This feast day was born in 1914. World War I began on July 28th of that year. The war involved 70 million combatants. 16 million people were killed and almost half of them were civilians. Trench warfare, the machinegun, poison gas, this was such a horrible spectacle that when it was over in 1918 it was called the war to end all wars. No one could imagine ever doing this again. When our delegates met in Synod, I would bet that everyone there had close relatives in battlefront countries. 1914 was a long time ago. We need to remind ourselves that communication was at best a letter crossing the Atlantic by ship and then being carried over land half way across a continent, then the whole thing had to be done in reverse. During war, people could not know the fate of their loved ones. And this worry and anxiety had to be on the minds of our Synod delegates.
When they created this feast day, of course they were thinking about family members, but it’s just as likely that they were also thinking of the Christian family as all of God’s people. How could we do this to each other? How could we become so savage and cruel? How could we think of others as so unimportant? I started off by saying that the New Testament doesn’t have a lot to say about the family, and that Christian family values come from synthesizing the gospel that Jesus preached to everyone and boiling it down to household-size. But this means that the Christian family is only living out what the larger family of all God’s children should be doing. Jesus was clear that there were no boundaries to His gospel. That’s why the Christian family is our definition not His. In the Sermon on the Mount, He says, ‘If you love those who love you, what credit is that to you? For even sinners love those who love them. If you do good to those who do good to you, what credit is that to you? For even sinners do the same.’” (Lk. 6:32-33) Jesus is testing us. He’s tempting us to see bigger than we’re used to. We appreciate the blessings of the Christian family, but can we then see that we’re all family, that for as different as we are, we all share this same blue dot of a planet, and if we’re going to do so in peace and prosperity, then we’re going to have to do it together. This is also the message of the Christian family writ large.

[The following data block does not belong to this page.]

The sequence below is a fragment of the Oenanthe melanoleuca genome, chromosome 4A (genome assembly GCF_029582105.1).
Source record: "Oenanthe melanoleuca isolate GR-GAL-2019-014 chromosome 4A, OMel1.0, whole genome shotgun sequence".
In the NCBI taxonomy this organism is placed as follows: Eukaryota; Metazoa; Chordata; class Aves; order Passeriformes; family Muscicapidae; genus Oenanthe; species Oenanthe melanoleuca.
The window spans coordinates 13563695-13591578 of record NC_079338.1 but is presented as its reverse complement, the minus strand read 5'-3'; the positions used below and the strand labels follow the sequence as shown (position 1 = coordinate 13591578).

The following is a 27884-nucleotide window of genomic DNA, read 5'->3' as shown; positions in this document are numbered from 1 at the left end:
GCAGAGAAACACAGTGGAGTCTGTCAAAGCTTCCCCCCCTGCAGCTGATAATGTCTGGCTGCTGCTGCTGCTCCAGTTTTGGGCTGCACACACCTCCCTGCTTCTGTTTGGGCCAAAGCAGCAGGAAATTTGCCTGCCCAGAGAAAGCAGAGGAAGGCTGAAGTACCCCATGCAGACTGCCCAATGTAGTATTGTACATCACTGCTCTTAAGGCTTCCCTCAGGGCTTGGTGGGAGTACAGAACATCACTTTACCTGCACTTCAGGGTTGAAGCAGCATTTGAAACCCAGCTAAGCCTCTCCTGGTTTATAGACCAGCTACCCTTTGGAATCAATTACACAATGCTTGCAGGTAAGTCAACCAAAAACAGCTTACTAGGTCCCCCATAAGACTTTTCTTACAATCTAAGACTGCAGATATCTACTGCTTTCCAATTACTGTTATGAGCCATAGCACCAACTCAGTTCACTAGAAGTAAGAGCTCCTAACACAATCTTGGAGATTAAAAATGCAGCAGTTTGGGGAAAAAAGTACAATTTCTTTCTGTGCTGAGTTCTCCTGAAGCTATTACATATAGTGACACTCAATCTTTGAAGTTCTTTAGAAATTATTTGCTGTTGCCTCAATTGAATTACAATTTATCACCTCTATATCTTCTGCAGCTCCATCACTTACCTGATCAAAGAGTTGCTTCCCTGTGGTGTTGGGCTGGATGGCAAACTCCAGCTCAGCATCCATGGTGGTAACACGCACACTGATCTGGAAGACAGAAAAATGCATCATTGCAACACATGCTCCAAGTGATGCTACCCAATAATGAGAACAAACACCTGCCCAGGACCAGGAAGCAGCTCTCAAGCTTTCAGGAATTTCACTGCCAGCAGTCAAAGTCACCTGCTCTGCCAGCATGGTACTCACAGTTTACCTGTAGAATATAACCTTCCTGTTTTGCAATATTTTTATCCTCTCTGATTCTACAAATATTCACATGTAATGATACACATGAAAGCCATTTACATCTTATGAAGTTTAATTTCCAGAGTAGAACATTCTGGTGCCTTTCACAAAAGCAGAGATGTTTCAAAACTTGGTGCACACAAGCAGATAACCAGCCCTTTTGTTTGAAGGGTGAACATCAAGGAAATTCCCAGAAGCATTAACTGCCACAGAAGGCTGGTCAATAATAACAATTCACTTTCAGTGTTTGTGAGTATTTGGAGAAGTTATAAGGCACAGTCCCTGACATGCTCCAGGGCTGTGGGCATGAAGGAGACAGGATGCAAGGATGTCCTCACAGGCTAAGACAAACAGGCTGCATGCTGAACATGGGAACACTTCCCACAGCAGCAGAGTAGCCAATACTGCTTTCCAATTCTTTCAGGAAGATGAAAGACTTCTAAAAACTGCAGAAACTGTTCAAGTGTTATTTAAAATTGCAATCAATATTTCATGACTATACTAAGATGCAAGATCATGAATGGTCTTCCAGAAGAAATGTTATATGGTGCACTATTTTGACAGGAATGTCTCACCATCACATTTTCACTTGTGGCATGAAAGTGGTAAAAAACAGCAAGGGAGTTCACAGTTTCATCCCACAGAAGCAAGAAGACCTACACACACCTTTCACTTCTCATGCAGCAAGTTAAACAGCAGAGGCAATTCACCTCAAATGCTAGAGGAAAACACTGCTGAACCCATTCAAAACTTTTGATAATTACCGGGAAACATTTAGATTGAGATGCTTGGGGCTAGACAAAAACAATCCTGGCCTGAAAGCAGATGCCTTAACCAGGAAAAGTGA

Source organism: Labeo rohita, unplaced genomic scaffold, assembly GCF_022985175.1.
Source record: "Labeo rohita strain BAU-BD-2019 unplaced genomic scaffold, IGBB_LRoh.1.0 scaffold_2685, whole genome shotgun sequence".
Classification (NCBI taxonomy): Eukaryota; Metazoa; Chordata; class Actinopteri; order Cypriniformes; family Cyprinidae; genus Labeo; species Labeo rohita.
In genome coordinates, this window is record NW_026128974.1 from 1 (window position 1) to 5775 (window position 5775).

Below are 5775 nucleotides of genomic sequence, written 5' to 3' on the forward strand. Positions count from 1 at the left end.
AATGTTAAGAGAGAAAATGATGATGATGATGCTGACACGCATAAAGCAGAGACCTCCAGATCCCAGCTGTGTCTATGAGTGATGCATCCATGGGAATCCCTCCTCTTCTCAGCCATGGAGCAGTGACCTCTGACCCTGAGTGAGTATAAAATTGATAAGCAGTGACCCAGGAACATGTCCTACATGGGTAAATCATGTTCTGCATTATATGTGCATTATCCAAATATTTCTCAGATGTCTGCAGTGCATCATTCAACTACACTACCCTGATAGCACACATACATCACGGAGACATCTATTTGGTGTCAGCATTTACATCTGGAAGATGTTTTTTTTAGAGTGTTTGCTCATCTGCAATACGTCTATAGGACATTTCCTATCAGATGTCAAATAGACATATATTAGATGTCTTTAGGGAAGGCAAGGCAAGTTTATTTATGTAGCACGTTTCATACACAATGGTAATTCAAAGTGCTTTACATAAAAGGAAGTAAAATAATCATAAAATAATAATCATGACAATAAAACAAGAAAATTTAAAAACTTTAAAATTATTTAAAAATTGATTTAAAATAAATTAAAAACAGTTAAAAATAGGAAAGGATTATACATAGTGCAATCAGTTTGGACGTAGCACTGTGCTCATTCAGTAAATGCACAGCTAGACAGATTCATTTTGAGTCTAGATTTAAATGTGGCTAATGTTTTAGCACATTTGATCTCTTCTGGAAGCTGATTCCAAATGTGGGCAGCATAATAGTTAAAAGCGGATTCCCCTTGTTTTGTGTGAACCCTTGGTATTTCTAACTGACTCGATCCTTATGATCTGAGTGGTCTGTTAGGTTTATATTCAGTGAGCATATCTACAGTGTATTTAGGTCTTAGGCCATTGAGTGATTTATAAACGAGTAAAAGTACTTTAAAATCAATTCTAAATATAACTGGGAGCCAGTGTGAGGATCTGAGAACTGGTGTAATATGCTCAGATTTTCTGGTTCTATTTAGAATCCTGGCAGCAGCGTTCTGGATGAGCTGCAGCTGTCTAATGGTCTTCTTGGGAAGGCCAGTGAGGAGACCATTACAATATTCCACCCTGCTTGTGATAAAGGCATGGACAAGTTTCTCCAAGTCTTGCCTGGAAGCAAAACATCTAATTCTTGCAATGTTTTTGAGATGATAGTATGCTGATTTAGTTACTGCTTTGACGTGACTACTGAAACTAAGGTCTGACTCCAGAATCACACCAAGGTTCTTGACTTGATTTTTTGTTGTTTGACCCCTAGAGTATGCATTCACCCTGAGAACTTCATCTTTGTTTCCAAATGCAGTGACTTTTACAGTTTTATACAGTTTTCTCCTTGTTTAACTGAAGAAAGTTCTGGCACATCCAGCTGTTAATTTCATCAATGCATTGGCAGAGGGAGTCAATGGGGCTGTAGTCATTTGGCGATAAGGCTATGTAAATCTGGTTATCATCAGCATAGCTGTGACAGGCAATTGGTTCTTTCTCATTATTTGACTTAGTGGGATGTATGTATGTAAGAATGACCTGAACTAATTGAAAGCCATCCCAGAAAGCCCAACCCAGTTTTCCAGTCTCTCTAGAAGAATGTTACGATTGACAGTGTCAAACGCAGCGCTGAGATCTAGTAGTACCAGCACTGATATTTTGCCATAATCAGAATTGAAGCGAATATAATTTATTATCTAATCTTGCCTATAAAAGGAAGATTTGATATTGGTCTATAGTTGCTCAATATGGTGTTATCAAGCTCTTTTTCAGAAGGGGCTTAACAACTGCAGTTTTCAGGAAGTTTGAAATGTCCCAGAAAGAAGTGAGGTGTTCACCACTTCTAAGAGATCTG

Jesus practiced the religious faith of His family, we are told in today’s Gospel. May the practice of our faith within our families inspire us so that ours may be homes of love, relationship and faith, and may then our Christian families inspire us to spread those virtues out into our shared world where they are so desperately needed. For these things we pray in Jesus’ name. Amen. (+)
Fr. Randy Calvo